8th August, 1988 is known as 8888 to Myanmar people. This was the day when pro-democracy protests erupted in Myanmar. The protests were initiated by the students demanding the restoration of a democratic government in Myanmar. Inspired by the students, government workers, monks and ordinary citizen also joined in the protests. The protests led to the fall of dictatorial regime of General Ne Win but the army took over the power immediately afterwards and ruthlessly ended the movement.
Eccentric Ghost remembers the day the protests started and how he joined in
The memories of 8888 days still fresh in my mind. I was a boy attending middle school at that time. When I heard my school is organizing to go for demonstration, I asked my mom for her permission. My mom told me I was still young and asked me for a good reason to go. I answered that if Burma became democratic country after this, I would be proud for I was part of this movement.
The blogger has more on the day's events on his blog. Eccentric Ghost pays tribute to the protesters killed by the army.
There were bloodsheds when military shot the people demonstrating peacefully especially in Yangon and Sagaing. We, the people of Burma will never forget those people who sacrificed throughout this resistance and we will never give up fighting for freedom.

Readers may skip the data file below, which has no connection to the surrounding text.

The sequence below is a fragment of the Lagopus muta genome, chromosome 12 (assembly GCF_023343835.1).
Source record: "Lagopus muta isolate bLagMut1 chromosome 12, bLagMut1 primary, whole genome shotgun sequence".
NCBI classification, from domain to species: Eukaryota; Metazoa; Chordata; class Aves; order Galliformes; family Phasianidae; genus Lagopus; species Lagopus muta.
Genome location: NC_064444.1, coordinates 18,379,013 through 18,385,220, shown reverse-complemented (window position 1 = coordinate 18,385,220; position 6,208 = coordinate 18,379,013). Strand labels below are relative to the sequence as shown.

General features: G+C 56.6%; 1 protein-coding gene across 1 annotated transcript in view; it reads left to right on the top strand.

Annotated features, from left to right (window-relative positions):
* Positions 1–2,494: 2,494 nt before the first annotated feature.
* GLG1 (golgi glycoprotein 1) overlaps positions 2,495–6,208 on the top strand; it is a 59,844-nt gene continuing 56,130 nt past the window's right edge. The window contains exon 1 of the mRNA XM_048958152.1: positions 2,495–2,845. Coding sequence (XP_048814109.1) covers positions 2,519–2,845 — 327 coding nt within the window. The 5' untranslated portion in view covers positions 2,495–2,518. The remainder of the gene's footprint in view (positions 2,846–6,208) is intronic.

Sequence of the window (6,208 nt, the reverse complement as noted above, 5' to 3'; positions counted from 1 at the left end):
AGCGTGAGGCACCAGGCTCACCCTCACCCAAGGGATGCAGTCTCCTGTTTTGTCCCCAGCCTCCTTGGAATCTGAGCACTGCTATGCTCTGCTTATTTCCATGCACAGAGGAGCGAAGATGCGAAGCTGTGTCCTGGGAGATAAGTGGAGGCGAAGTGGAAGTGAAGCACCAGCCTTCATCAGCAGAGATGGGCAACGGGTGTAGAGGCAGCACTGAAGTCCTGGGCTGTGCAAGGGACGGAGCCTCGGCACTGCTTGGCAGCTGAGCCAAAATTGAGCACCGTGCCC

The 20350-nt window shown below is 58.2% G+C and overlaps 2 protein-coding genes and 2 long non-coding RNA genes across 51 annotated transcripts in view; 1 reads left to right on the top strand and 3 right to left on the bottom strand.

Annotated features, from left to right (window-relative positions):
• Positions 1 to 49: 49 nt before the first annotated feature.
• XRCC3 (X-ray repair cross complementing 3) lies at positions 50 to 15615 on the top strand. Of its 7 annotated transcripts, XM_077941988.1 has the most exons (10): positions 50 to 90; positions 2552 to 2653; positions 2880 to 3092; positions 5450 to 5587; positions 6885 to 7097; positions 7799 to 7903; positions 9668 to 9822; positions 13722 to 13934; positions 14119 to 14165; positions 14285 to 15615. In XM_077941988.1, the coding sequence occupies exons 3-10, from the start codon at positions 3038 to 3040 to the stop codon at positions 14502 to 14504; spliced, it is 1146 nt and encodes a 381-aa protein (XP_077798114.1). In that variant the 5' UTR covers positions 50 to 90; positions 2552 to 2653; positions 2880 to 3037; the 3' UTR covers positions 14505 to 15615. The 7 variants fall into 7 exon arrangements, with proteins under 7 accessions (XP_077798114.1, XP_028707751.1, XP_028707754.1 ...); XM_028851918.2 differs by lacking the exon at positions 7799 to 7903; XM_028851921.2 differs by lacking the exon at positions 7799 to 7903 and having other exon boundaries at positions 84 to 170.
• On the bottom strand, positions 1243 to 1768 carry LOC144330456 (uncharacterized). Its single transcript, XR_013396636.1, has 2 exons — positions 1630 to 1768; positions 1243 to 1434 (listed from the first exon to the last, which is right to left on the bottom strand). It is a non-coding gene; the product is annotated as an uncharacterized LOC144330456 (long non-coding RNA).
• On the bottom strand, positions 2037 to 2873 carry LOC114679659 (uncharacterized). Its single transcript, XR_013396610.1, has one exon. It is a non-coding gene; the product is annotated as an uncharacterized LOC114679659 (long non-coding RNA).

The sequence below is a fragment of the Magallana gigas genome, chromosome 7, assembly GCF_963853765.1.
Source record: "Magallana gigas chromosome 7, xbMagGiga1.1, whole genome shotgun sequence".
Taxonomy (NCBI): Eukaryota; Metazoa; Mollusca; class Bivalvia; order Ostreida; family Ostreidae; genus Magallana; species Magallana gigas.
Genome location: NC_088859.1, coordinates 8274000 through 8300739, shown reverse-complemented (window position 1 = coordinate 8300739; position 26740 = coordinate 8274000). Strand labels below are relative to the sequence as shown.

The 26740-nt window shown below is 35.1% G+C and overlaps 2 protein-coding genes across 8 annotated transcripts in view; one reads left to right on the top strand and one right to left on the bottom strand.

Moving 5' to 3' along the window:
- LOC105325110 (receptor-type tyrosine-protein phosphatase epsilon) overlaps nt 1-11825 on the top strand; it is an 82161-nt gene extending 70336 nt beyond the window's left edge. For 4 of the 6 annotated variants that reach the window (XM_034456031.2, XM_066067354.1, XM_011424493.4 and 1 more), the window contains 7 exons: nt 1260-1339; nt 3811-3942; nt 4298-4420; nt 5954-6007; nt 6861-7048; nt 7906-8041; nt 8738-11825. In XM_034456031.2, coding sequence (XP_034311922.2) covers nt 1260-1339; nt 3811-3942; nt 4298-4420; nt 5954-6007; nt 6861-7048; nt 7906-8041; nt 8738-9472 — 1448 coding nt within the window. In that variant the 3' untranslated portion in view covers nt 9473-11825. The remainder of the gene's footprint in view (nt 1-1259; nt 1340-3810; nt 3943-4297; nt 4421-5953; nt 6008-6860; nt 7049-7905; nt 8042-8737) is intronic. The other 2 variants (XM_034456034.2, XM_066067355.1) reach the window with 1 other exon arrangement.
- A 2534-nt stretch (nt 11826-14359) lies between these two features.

Much younger Myanmar expatriate Fifty Viss recalls the day when as a young child, he got to know of the 8888 protests
I recall the first time I learned about the 1988 uprisings. It was 1996 and I was about seven, and my father’s friend from college (I don’t remember his name, but my mother always joked that he was a lanba, a tall and skinny man) visited my family to give us a homemade VHS tape of the protests and violence of 8.8.88. The people who documented these horrific events, on an ordinary black-and-white video camera must have been enormously brave. I remember the first few minutes of watching, many people protesting on a wide street. Then, my mother told me to close my eyes, fearing that the violence was too much. I obeyed, but I could hear gunshots, slaughtering by knife, screams, and rallying cries. To this day, I have not watched the entirety of the tape. Perhaps I am not ready to take in all of the tragedy that happened.
Do read Fifty Viss‘s post if you want to know about the role of the military in Myanmar's recent history.
It [The 8888 protests] also negated the theories that, Burmese people lack democratic values and more inclined to totalitarian regime and proving importance of 8888 revolution in Modern history of Burma.